The Growing Role of HR in Navigating the ESG Agenda

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by Laura Brennan, Head of HR at Grenke Ireland.

ESG is one of the key acronyms driving corporate behavior today. Standing for Environment, Social and Governance, those organisations embracing a strong, authentic agenda in this space are seeing significant financial and reputational gains. Alongside these gains they are successfully attracting some of the best talent, sourcing investment, and their support of the environment and community in which they operate is providing a strong value proposition and purpose to those already employed by them. ESG is likely to influence and promote ethical corporate behavior for quite some time to come
and the pandemic has only served to push the topic up the agenda for boards and management teams alike.

Investors have come to expect minimum standards. Shareholders want to see strong governance and oversight, they are seeking long term links between compensation and financial performance. Governments and policy makers are setting ESG regulations and they are actively incentivising environmental issues. Customers are also showing increased interest too, looking for authentic action, and rewarding this with their support – even over profit. Employees want a higher purpose, a safe working environment that supports wellbeing and flexibility, and job seekers are looking for socially responsible employers. The stakeholders in the ESG arena are many and far reaching. It is certainly a hot
topic across all industries!

What is the HR perspective on ESG? As partners’ of some of the most Senior Executives on company strategy and organisational design how are they helping to shape and influence the agenda? How is the role of HR growing across this area?


Traditionally the focus for HR has been on the ‘S’ – the social. This historically was the most ‘visible’ initiative. Those actions where quick wins and results could be found in terms of philanthropic, charitable endeavors, linked to employee volunteer hours, to € corporate matching schemes. HR’s impact however in the current climate is increasing and extends well beyond this. Not only is their influence expanded on the ‘S’, their contribution goes far deeper and across all areas of this critical acronym. Savvy HR departments and CHRO’s are leading the way and becoming involved in setting, and achieving the objectives in their organisations ESG agendas and plans. Here are the opportunities for HR to harness, input and influence this agenda:

Human Resources have a direct, meaningful connection with employees of their business, they play a critical role with respect to engagement. They help leaders translate and support the values of an organisation bringing the culture alive. The HR role is centrally placed to drive the delivery of targets in the ‘E’;

  • The review of Travel Management Policies – reduction of emissions through electric        vehicle fleets, remote and hybrid working – considering the environmental impact of reduced time in office. Bike to work schemes.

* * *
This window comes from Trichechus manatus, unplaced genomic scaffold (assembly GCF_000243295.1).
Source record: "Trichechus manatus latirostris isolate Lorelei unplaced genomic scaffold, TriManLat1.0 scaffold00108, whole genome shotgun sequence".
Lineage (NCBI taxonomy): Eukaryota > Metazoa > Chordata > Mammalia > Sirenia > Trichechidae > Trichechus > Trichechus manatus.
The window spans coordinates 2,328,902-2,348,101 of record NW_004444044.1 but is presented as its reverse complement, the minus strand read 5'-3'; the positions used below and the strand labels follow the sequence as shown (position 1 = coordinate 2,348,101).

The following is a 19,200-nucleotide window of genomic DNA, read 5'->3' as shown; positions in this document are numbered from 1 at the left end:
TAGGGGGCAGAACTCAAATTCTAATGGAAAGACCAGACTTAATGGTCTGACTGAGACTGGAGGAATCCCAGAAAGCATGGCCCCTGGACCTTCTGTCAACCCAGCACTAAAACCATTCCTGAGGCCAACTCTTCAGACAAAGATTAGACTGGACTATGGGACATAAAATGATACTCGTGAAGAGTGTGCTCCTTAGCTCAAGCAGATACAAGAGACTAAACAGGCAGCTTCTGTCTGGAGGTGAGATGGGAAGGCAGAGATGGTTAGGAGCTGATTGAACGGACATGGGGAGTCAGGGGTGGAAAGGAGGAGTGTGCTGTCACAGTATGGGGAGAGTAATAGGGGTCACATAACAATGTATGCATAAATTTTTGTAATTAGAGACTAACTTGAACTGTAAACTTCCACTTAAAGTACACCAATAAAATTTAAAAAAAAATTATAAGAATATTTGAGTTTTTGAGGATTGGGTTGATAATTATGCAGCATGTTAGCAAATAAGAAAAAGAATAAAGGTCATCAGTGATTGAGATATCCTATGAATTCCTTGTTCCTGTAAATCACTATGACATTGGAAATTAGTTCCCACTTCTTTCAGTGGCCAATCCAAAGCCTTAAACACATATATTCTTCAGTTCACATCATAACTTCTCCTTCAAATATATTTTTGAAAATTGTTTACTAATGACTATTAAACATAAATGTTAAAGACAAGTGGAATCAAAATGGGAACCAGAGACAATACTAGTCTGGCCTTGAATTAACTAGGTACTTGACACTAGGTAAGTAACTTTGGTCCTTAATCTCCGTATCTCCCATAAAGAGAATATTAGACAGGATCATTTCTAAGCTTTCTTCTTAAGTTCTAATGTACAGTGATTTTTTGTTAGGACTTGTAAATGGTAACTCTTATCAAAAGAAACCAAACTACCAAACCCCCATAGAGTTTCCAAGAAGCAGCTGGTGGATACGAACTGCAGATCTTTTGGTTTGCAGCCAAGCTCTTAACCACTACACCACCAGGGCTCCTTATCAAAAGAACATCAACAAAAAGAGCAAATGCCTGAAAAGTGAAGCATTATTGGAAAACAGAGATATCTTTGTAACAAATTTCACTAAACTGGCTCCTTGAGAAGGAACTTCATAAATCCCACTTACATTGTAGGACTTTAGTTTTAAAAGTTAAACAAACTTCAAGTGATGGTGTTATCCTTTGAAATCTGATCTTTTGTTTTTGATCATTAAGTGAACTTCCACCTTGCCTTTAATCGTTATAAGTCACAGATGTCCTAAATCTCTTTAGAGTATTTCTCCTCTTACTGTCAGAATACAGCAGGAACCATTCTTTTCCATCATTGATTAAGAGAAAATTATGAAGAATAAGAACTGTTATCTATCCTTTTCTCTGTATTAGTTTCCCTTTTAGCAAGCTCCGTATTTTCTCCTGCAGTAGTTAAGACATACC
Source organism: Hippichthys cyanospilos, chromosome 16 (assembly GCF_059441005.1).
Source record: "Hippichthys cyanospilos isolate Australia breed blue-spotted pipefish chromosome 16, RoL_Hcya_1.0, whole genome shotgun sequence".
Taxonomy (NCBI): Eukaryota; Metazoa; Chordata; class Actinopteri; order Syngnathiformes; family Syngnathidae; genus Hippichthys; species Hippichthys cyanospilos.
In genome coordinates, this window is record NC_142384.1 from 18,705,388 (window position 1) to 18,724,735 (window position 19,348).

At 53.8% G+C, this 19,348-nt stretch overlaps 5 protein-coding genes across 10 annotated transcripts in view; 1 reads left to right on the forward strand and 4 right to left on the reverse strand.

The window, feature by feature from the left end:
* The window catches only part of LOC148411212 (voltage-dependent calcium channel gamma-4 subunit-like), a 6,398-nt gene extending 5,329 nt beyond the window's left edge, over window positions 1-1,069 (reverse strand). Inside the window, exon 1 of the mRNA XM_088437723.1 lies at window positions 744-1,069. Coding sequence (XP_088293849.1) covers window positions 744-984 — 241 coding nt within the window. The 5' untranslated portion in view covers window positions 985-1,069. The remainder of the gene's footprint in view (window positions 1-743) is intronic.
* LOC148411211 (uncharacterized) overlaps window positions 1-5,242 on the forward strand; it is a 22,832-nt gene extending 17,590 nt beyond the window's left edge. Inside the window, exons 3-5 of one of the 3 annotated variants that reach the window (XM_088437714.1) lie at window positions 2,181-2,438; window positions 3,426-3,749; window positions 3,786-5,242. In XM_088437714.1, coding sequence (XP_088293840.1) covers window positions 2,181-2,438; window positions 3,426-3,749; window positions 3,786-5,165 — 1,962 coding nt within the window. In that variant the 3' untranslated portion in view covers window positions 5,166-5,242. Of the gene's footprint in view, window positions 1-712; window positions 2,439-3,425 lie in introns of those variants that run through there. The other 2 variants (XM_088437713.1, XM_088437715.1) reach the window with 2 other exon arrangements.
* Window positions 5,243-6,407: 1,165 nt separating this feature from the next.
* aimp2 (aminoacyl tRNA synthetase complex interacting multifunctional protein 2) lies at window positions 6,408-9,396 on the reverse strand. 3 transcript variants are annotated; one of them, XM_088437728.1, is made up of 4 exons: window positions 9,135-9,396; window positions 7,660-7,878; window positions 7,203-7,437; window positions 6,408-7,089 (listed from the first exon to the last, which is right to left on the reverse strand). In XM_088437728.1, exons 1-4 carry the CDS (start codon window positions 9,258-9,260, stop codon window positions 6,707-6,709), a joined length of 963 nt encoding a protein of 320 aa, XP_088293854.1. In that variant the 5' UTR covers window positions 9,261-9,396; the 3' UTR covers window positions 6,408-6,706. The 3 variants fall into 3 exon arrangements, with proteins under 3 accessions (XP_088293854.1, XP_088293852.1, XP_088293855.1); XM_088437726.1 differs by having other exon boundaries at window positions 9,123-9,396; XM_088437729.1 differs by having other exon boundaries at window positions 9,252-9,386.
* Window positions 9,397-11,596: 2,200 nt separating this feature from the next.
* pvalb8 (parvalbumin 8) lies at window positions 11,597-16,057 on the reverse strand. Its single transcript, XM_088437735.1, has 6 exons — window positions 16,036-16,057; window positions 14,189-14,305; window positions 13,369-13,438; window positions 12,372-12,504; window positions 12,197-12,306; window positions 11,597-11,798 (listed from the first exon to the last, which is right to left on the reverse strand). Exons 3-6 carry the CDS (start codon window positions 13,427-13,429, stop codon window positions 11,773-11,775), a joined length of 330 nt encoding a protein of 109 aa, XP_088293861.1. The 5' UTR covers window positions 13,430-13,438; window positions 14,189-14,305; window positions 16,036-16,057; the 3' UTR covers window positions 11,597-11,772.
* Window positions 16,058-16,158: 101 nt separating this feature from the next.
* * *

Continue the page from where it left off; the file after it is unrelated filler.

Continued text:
• Ensuring handbook, policies, values all support the environmental goals of the company.
  • Promoting a greener workforce – taking small steps, a move away from paper, no plastic cups, inspiring sustainably, surveying staff, evaluating commitment.
  • Setting targets – Considering Climate Champions, Green Teams.

Social, how companies connect with community, customers, clients and the wider society in which they operate. How they ‘pay it forward’, give back to, and assist society around them. Social also encompasses fairness, transparency and cultures. Human Resources can skillfully assist in finding the link between the issues employees care about and what a company can do to support them. A company who gets this bit correct can live and breathe a more authentic culture. Key and growing opportunities for HR include;

  •  Involving employees in the discussions and decisions in this area and driving interest, engagement and buy in.
  • Diversity and Inclusion – a workplace and culture where diversity is embraced and equality of opportunity is steadfast. Policies from HR should support and underpin an inclusive culture. Code of Conducts etc.
  • Data Analytics – HR can and should focus more on data to tell the story, ensuring fair pay, transparency, having leadership on message.
  • Supporting employee wellbeing holistically – financial, mental, physical, social wellbeing of staff. Health and Safety.
  • Learning and Development – to ensure policies and culture are promoted top to bottom. Aligning goals to ESG.

Again HR are perfectly placed to help drive the governance agenda and the ethical behavior of a company. While of course the responsibility of Corporate Governance sits firmly with the Board – HR partners and leaders help design policies and processes that outline what ethical means and that tackle unethical practices. Whistleblowing policies and Code of Conducts are key here.

Far greater than ‘code’s, HR’s influence can go well beyond adherence – they can play a key role in building a culture that embraces change and brings out the ‘spirit’ of ethical behavior in everything a Company does.

Human capital is key to ESG – which whilst a relatively new concept – has gathered pace and the opportunity for HR to lead, influence, and become a key lead alongside their Senior Leadership teams is simply wide open.

About the author

Laura Brennan is Head of HR at Grenke Ireland. Grenke offer fast, forward, flexible leasing solutions to SME’s across Ireland. Whether you’re an entrepreneur looking to preserve cashflow or a reseller that values quick decisions, Grenke have simple and attractive finance solutions.